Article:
Matatiele closer to E Cape incorporation

The district of Matatiele moved a step closer to being permanently incorporated into the Eastern Cape after the KwaZulu-Natal legislature in Pietermaritzburg on Thursday voted by a narrow margin in favour of the controversial Constitution 13th Amendment Bill.

Heated debate between opposition parties and the ruling African National Congress (ANC) preceded the vote on the Bill, as well as a vote on a Democratic Alliance-sponsored amendment proposing that the Maluti and Matatiele districts be incorporated into KwaZulu-Natal.

The Bill was opposed by all the opposition parties—the Democratic Alliance (DA), the United Democratic Movement (UDM), the African Christian Democratic Party (ACDP), the Minority Front (MF) and the Inkatha Freedom Party (IFP).

The ANC garnered 40 votes to the combined opposition’s 36 votes. Three members of the legislature were absent and a simple majority meant that the speaker Willies Mchunu did not have to cast a deciding vote.

The same ANC majority also opposed the amendment submitted by the DA’s KwaZulu-Natal caucus leader, Roger Burrows.

When the results were announced in the legislature, shouts of “sell-out!” were heard from opposition members.

The Bill will be sent to the National Council of Provinces for final approval.

Approval of the Bill followed heated debate earlier in the morning as well as two well-attended public hearings in Matatiele on Tuesday and last Thursday.

The IFP’s George Mari told the legislature that 5 685 signatures against Matatiele’s incorporation had been received by the KwaZulu-Natal portfolio committee for local government.

“It is a day that the ANC betrayed its own supporters. What type of government will not listen to its people?” he asked.

Opposition party speakers repeatedly stated that the majority of the Matatiele district’s residents were against incorporation into the Eastern Cape and most of those in the Maluti district were in favour of being a part of KwaZulu-Natal.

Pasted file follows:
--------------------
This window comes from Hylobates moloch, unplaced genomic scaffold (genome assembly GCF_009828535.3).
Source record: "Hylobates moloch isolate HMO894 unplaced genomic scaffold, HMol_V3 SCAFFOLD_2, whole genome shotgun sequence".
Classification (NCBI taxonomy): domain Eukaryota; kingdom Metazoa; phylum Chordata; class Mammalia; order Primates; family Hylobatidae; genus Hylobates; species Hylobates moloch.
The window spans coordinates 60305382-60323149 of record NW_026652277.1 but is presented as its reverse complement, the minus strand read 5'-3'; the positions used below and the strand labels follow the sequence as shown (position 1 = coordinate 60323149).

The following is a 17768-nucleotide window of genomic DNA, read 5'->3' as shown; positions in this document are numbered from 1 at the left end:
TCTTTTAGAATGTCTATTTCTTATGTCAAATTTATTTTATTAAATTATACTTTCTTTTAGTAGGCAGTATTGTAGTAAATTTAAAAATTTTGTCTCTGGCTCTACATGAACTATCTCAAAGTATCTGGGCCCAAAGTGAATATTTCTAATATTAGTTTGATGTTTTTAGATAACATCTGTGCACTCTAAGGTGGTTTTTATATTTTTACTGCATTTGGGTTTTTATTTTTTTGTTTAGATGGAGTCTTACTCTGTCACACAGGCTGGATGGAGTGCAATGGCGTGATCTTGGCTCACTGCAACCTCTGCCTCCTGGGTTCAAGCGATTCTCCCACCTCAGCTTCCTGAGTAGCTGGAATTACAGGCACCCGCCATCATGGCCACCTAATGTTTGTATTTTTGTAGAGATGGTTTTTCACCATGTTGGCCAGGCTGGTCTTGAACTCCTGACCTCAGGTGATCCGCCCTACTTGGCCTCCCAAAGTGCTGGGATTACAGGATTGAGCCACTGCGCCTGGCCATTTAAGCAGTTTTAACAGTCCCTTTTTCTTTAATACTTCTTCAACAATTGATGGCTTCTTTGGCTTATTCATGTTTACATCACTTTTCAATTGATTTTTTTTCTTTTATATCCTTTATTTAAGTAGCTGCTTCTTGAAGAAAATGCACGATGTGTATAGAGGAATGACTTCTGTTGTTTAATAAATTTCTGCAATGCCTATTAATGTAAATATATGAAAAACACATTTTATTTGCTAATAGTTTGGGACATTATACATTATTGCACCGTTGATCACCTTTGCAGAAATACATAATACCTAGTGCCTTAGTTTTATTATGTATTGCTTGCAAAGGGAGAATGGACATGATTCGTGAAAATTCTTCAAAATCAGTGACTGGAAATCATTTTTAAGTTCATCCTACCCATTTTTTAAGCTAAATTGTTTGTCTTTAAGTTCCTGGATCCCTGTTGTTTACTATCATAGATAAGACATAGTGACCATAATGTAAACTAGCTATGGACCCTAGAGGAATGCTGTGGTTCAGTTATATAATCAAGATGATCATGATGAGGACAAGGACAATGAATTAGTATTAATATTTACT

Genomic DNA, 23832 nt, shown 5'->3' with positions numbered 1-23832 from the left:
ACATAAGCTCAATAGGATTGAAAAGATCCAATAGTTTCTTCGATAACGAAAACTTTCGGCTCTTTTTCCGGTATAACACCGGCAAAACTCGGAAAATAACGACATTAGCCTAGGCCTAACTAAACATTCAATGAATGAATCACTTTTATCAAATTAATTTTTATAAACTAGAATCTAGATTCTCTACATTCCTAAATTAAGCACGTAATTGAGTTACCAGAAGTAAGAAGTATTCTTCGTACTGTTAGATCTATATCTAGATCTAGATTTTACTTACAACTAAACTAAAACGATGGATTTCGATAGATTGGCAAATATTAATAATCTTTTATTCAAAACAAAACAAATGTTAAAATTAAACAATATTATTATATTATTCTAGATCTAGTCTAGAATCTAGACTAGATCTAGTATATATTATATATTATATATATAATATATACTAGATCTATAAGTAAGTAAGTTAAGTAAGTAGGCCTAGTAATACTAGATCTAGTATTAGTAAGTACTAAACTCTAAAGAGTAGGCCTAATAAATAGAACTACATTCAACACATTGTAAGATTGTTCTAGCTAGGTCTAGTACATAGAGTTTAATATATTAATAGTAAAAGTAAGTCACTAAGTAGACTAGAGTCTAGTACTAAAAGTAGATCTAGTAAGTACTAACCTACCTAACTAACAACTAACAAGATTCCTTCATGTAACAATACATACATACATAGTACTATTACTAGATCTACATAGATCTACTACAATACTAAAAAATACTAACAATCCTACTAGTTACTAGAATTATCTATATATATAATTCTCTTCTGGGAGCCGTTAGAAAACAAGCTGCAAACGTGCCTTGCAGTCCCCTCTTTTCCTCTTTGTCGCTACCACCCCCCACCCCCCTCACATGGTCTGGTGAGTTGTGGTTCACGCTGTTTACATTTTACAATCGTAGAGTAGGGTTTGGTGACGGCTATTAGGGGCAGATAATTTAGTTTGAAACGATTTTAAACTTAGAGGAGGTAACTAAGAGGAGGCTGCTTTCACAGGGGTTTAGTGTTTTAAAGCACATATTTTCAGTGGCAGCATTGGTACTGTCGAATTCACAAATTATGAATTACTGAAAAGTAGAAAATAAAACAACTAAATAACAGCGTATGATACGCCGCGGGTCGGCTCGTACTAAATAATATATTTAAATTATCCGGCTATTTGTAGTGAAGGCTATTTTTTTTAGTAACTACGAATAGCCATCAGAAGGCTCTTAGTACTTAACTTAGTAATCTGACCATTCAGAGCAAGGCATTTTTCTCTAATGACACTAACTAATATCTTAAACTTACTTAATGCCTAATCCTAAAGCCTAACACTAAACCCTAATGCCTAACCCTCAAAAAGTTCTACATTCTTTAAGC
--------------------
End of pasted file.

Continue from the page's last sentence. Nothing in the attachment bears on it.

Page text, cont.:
Jo-Ann Downs, ACDP deputy president, said: “The people have spoken.
We should listen to them.

“Let’s not have a whole redraft of what happened at Khutsong. Let’s embrace the people of Matatiele,” she said.

She warned that if public consultations yielded no change it was “going to mess up public participation” and people would in future fail to attend such government initiatives.

‘Just and fair’

The ANC’s Mzwakhe Sithebe said that the majority of public submissions at the public hearings were “emotive”, but that “whilst emotions are understandable, we [the legislature] need to determine what is just and fair”.

He also said that Matatiele was still a thriving town despite already being a part of the Eastern Cape.

Matatiele was incorporated into the Eastern Cape on February 28 last year, hours before voting started in the local government election of 2006. Similarly, the Umzimkulu region was incorporated into KwaZulu-Natal from the Eastern Cape.

Sithebe said complaints received about prospective poor service delivery from the Eastern Cape were not provincial service-delivery issues, but “national competencies”.

Chairperson of the local government committee, the ANC’s Mbuso Khubeka, accused Downs of being ignorant and said opposition parties were taking advantage of “sheer political opportunism”.

The ANC’s Lizzy Shabalala said Matatiele’s inclusion in KwaZulu-Natal was a legacy from the apartheid era that needed to be redressed.

Burrows said: “I defy anyone who was at the public hearings to deny the overwhelming weight of oral and written and petitioned evidence was overwhelmingly in favour of Matatiele-Maluti being a part of KwaZulu-Natal.

“They [Matatiele-Maluti residents] are willing to be polled, to vote to see where the majority support lies. But the ANC will never agree to that.”

More than 3 000 people packed the local soccer stadium in Matatiele as the second day of public hearings on Tuesday.

Hearings were held in Pietermaritzburg, Umzimkulu and Matatiele last week.

However, the hall in Matatiele at which the hearings were held was too small and all those who wanted to speak did not have an opportunity to do so.

A decision was then taken to stage a second day of hearings at the Matatiele soccer stadium this past Tuesday.

On August 18 last year, Constitutional Court Judge Sandile Ngcobo said in his judgement that the part of the Twelfth Amendment Act that altered the boundaries of KwaZulu Natal was invalid because it was not adopted in a manner consistent with the Constitution.

Although the Eastern Cape held public hearings on the matter of Matatiele being incorporated into the Eastern Cape, KwaZulu-Natal did not.

There was therefore not sufficient public participation in the legislative process, which was inconsistent with the Constitution.

Ngcobo suspended the order of invalidity for 18 months for Parliament to adopt a new amendment to the Constitution if it wished to.—Sapa

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